In Fiji it is customary to welcome anyone, even a foreign stranger, into the home to share a meal. A mat or cloth is placed on the floor of the home and several dishes along with staple foods are placed in the center. Families are usually large, and there are often several guests at a meal. Sitting cross-legged in a circle you traditionally eat with your hands and, save for a quick prayer of thanks, most meals lack formality and are filled with discussion and laughter.
After a meal it is customary for the group to gather around the kava bowl to tanoa, a Fijian word that means “shooting the breeze.” “Tanoa” is also the word for the traditional carved wooden bowl in which kava is mixed and served. Kava is an indigenous plant that when taken in large amounts acts as a mild narcotic. Kava roots are highly prized, and in most rural communities kava is grown alongside other subsistence crops such as dalo (taro) and cassava. The roots are dried, pounded into a powder and mixed with water to make a silty brown concoction called grog. The grog is then scooped into a bilo, which is a cup made from a coconut shell, and offered to each drinker with a series of claps, one clap for accepting the offer and two more claps after downing the cup in one gulp. The liquid has a viscous weight and can sometimes be a bit gritty. The flavor is best described as “earthy” and, due to the trace narcotic, your mouth and tongue immediately begin to feel furry after the first or second cup. Though kava does serve a ceremonial purpose and it is used in almost all rituals, it is also simply a way of socializing. Just as Westerners go out for cocktails, Fijians drink kava, and as in Western cocktail parties, they often heckle each other into drinking copious amounts. Unlike alcohol intoxication, drinking kava results in a sort of group-wide mellowness, though the next day’s hangover is definitely similar.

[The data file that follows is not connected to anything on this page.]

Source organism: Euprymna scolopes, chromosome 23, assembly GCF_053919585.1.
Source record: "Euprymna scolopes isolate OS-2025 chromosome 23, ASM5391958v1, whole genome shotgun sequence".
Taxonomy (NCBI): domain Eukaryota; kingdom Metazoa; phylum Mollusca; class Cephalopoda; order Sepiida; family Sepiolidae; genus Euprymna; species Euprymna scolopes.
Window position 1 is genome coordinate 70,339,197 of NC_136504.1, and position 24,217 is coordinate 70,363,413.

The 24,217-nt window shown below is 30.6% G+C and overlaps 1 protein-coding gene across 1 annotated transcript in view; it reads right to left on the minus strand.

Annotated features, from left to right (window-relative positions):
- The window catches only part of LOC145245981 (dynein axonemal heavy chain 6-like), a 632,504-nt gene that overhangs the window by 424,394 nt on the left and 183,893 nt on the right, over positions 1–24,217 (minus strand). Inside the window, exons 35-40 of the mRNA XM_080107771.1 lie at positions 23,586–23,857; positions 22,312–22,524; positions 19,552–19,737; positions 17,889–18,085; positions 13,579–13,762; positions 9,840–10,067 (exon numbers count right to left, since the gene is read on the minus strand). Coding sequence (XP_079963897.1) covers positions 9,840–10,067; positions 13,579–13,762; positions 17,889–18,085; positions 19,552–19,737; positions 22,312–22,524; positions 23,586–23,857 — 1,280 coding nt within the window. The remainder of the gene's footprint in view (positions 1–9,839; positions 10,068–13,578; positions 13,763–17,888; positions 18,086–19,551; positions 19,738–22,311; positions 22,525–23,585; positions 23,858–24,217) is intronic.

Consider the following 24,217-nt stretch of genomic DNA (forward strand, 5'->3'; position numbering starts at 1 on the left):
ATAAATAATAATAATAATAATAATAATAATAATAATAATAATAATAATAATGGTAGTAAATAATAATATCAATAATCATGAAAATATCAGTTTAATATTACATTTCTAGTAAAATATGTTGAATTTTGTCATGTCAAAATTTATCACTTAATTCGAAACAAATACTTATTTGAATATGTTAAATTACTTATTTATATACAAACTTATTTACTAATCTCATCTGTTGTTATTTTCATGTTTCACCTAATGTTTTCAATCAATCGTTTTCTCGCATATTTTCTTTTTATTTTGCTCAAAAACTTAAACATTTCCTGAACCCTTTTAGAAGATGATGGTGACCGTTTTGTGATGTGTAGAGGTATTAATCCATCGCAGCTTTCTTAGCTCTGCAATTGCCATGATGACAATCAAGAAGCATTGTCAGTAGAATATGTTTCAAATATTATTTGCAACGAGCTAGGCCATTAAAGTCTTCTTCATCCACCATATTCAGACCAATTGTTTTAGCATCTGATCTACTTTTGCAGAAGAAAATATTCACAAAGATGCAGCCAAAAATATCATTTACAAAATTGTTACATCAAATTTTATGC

Many an evening in Fiji is spent talanoa-ing, especially in the more remote villages, where movie theatres and other urban amusements are not available. One night, about six months into a stay on the island of Taveuni, I was drinking grog with a group of women from the village known as Levena. Peer-pressured into nearly 20 bilos of grog—not even a respectable amount by the women’s standards—I was offered an after dinner snack, the Fijian delicacy known as palolo.
Palolo appeared to be a Dixie cup full of blue-green angel hair pasta in a cream sauce. My initial impression, however, was way off as what appeared to be pasta was in fact hundreds of tiny sea worms soaked in lolo (coconut milk). Maria, who is the president of Lomasoli (direct translation: from the heart, or from within) a group representing Levena’s women, explained to me that these worms appear at night once or twice a year when they spawn and are harvested along the shoreline with hand nets at high tide. Palolo’s flavor can best be descrived as a mild salty fishiness accented by the slight sweetness of coconut milk. Fijians find the slippery, spreadable texture delectable.
As with most island cuisines, Fijian food is heavily influenced by and dependent on what the ocean has to offer. Along with palolo, traditional dishes include a vast variety of shellfish, seaweed, octopus, sea cucumber, sea urchin, turtle, shark, and of course fish. Whether they be fillet-able or are painstakingly picked apart because they are just a few inches long, fish of all sizes are eaten. Many are so brightly colored you may feel you recognize them from your dentist’s waiting room aquarium. Most fishing is done with hand lines or spears, and the latter can be dangerous, as the best time to spearfish is at night when the fish are lethargic targets—and also when sharks feed. Along with staples from the sea, all rural families also forage for ingredients and maintain te te’s, or farms, where they grow dalo and cassava, a type of yam.